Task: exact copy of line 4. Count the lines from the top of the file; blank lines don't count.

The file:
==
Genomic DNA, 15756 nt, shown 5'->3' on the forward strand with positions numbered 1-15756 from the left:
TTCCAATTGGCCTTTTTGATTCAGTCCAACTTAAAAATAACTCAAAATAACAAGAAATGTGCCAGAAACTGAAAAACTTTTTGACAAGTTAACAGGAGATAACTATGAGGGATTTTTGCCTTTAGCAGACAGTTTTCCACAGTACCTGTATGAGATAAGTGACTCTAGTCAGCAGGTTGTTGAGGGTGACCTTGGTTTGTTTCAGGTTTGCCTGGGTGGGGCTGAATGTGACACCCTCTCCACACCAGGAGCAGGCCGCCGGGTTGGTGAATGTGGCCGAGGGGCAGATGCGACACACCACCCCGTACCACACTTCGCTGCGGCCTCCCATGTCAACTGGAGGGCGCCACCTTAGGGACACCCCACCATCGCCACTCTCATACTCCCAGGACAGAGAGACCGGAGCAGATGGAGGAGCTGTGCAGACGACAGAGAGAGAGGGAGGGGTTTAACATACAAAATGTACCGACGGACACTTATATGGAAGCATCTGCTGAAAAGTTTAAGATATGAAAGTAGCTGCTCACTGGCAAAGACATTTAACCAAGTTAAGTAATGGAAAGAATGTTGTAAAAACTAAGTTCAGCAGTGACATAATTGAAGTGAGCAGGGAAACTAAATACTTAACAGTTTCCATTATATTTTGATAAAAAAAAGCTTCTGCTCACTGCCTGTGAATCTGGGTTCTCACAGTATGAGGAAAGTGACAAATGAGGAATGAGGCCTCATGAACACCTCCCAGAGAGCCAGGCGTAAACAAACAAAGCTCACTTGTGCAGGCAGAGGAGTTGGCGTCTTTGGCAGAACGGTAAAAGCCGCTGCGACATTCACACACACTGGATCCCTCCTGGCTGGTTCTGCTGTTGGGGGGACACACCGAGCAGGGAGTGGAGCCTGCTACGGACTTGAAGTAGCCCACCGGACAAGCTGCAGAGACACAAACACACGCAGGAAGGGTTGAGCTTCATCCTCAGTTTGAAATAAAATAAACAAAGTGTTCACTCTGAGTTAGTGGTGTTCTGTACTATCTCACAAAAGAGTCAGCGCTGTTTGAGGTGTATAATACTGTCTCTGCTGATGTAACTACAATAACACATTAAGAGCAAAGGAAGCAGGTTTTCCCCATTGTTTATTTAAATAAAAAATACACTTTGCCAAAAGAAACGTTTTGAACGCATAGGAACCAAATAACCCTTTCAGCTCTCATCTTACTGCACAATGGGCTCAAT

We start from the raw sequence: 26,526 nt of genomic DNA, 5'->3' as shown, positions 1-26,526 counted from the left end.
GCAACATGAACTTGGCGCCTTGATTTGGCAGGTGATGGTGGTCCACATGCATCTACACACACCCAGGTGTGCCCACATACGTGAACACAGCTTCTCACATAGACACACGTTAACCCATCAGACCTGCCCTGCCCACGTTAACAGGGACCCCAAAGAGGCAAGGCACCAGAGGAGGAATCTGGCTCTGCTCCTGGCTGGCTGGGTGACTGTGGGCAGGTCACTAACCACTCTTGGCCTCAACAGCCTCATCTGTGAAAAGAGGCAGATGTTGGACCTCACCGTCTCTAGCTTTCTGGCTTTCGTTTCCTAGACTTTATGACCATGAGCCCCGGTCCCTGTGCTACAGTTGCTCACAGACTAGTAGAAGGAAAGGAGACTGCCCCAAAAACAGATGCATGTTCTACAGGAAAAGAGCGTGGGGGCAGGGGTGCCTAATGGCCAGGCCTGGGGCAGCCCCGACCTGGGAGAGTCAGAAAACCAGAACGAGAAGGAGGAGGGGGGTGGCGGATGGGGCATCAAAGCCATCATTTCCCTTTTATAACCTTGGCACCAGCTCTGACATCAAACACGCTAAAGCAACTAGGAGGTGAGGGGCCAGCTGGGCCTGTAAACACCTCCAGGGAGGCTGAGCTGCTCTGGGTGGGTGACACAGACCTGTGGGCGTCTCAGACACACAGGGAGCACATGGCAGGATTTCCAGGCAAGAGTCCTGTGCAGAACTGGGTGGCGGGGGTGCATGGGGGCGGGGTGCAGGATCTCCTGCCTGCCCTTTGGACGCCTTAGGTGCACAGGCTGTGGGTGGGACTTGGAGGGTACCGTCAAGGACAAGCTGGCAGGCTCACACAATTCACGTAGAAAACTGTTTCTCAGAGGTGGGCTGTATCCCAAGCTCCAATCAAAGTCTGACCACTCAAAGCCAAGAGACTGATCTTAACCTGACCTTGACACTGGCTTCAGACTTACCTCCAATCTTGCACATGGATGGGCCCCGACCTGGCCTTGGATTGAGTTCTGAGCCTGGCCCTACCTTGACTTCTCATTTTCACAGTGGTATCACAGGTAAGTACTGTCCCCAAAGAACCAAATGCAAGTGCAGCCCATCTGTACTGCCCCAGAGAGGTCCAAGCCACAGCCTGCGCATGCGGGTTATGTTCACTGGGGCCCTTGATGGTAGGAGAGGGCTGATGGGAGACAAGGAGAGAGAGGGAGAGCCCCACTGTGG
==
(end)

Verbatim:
GCAACATGAACTTGGCGCCTTGATTTGGCAGGTGATGGTGGTCCACATGCATCTACACACACCCAGGTGTGCCCACATACGTGAACACAGCTTCTCACATAGACACACGTTAACCCATCAGACCTGCCCTGCCCACGTTAACAGGGACCCCAAAGAGGCAAGGCACCAGAGGAGGAATCTGGCTCTGCTCCTGGCTGGCTGGGTGACTGTGGGCAGGTCACTAACCACTCTTGGCCTCAACAGCCTCATCTGTGAAAAGAGGCAGATGTTGGACCTCACCGTCTCTAGCTTTCTGGCTTTCGTTTCCTAGACTTTATGACCATGAGCCCCGGTCCCTGTGCTACAGTTGCTCACAGACTAGTAGAAGGAAAGGAGACTGCCCCAAAAACAGATGCATGTTCTACAGGAAAAGAGCGTGGGGGCAGGGGTGCCTAATGGCCAGGCCTGGGGCAGCCCCGACCTGGGAGAGTCAGAAAACCAGAACGAGAAGGAGGAGGGGGGTGGCGGATGGGGCATCAAAGCCATCATTTCCCTTTTATAACCTTGGCACCAGCTCTGACATCAAACACGCTAAAGCAACTAGGAGGTGAGGGGCCAGCTGGGCCTGTAAACACCTCCAGGGAGGCTGAGCTGCTCTGGGTGGGTGACACAGACCTGTGGGCGTCTCAGACACACAGGGAGCACATGGCAGGATTTCCAGGCAAGAGTCCTGTGCAGAACTGGGTGGCGGGGGTGCATGGGGGCGGGGTGCAGGATCTCCTGCCTGCCCTTTGGACGCCTTAGGTGCACAGGCTGTGGGTGGGACTTGGAGGGTACCGTCAAGGACAAGCTGGCAGGCTCACACAATTCACGTAGAAAACTGTTTCTCAGAGGTGGGCTGTATCCCAAGCTCCAATCAAAGTCTGACCACTCAAAGCCAAGAGACTGATCTTAACCTGACCTTGACACTGGCTTCAGACTTACCTCCAATCTTGCACATGGATGGGCCCCGACCTGGCCTTGGATTGAGTTCTGAGCCTGGCCCTACCTTGACTTCTCATTTTCACAGTGGTATCACAGGTAAGTACTGTCCCCAAAGAACCAAATGCAAGTGCAGCCCATCTGTACTGCCCCAGAGAGGTCCAAGCCACAGCCTGCGCATGCGGGTTATGTTCACTGGGGCCCTTGATGGTAGGAGAGGGCTGATGGGAGACAAGGAGAGAGAGGGAGAGCCCCACTGTGG